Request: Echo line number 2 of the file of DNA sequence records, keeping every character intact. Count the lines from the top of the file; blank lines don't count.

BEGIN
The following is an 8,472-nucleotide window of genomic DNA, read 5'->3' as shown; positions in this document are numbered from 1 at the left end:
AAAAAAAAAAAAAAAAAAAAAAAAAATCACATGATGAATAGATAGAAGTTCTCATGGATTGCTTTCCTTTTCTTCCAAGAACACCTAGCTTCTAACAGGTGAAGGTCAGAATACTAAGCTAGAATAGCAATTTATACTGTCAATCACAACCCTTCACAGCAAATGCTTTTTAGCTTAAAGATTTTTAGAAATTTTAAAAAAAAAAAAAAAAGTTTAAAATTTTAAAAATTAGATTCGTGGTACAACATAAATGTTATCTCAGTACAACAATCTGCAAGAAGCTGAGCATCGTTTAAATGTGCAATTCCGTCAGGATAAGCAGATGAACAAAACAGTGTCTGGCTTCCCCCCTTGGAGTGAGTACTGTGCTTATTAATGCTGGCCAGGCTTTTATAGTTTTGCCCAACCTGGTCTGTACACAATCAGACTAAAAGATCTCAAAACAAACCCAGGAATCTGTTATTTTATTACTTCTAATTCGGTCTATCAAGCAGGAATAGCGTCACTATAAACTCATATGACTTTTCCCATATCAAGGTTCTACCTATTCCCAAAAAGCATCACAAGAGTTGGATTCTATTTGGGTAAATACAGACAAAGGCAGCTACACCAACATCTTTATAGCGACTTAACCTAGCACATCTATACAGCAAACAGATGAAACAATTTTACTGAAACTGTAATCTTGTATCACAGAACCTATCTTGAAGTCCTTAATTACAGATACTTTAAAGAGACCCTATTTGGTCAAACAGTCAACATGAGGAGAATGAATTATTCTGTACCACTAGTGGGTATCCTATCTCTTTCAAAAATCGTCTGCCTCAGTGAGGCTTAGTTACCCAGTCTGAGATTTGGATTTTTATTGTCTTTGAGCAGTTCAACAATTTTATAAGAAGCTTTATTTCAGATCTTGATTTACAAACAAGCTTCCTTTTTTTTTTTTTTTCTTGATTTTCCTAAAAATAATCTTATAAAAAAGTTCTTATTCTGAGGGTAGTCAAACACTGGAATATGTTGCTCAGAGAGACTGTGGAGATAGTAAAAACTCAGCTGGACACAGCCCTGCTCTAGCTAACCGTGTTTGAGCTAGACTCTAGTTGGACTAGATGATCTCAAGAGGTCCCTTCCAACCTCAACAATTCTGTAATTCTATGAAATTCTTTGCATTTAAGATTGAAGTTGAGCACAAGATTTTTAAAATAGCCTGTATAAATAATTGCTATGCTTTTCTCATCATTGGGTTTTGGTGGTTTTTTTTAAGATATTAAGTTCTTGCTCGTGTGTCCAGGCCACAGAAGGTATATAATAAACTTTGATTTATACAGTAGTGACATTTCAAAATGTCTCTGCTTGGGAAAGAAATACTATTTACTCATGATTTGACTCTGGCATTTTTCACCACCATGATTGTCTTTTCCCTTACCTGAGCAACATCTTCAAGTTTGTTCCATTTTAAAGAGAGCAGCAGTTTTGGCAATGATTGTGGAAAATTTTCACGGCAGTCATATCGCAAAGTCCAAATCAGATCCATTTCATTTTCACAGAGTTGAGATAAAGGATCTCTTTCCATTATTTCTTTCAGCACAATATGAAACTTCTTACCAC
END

AAAAAAAAAAAAAAAAAAAAAAAAAATCACATGATGAATAGATAGAAGTTCTCATGGATTGCTTTCCTTTTCTTCCAAGAACACCTAGCTTCTAACAGGTGAAGGTCAGAATACTAAGCTAGAATAGCAATTTATACTGTCAATCACAACCCTTCACAGCAAATGCTTTTTAGCTTAAAGATTTTTAGAAATTTTAAAAAAAAAAAAAAAAGTTTAAAATTTTAAAAATTAGATTCGTGGTACAACATAAATGTTATCTCAGTACAACAATCTGCAAGAAGCTGAGCATCGTTTAAATGTGCAATTCCGTCAGGATAAGCAGATGAACAAAACAGTGTCTGGCTTCCCCCCTTGGAGTGAGTACTGTGCTTATTAATGCTGGCCAGGCTTTTATAGTTTTGCCCAACCTGGTCTGTACACAATCAGACTAAAAGATCTCAAAACAAACCCAGGAATCTGTTATTTTATTACTTCTAATTCGGTCTATCAAGCAGGAATAGCGTCACTATAAACTCATATGACTTTTCCCATATCAAGGTTCTACCTATTCCCAAAAAGCATCACAAGAGTTGGATTCTATTTGGGTAAATACAGACAAAGGCAGCTACACCAACATCTTTATAGCGACTTAACCTAGCACATCTATACAGCAAACAGATGAAACAATTTTACTGAAACTGTAATCTTGTATCACAGAACCTATCTTGAAGTCCTTAATTACAGATACTTTAAAGAGACCCTATTTGGTCAAACAGTCAACATGAGGAGAATGAATTATTCTGTACCACTAGTGGGTATCCTATCTCTTTCAAAAATCGTCTGCCTCAGTGAGGCTTAGTTACCCAGTCTGAGATTTGGATTTTTATTGTCTTTGAGCAGTTCAACAATTTTATAAGAAGCTTTATTTCAGATCTTGATTTACAAACAAGCTTCCTTTTTTTTTTTTTTTCTTGATTTTCCTAAAAATAATCTTATAAAAAAGTTCTTATTCTGAGGGTAGTCAAACACTGGAATATGTTGCTCAGAGAGACTGTGGAGATAGTAAAAACTCAGCTGGACACAGCCCTGCTCTAGCTAACCGTGTTTGAGCTAGACTCTAGTTGGACTAGATGATCTCAAGAGGTCCCTTCCAACCTCAACAATTCTGTAATTCTATGAAATTCTTTGCATTTAAGATTGAAGTTGAGCACAAGATTTTTAAAATAGCCTGTATAAATAATTGCTATGCTTTTCTCATCATTGGGTTTTGGTGGTTTTTTTTAAGATATTAAGTTCTTGCTCGTGTGTCCAGGCCACAGAAGGTATATAATAAACTTTGATTTATACAGTAGTGACATTTCAAAATGTCTCTGCTTGGGAAAGAAATACTATTTACTCATGATTTGACTCTGGCATTTTTCACCACCATGATTGTCTTTTCCCTTACCTGAGCAACATCTTCAAGTTTGTTCCATTTTAAAGAGAGCAGCAGTTTTGGCAATGATTGTGGAAAATTTTCACGGCAGTCATATCGCAAAGTCCAAATCAGATCCATTTCATTTTCACAGAGTTGAGATAAAGGATCTCTTTCCATTATTTCTTTCAGCACAATATGAAACTTCTTACCAC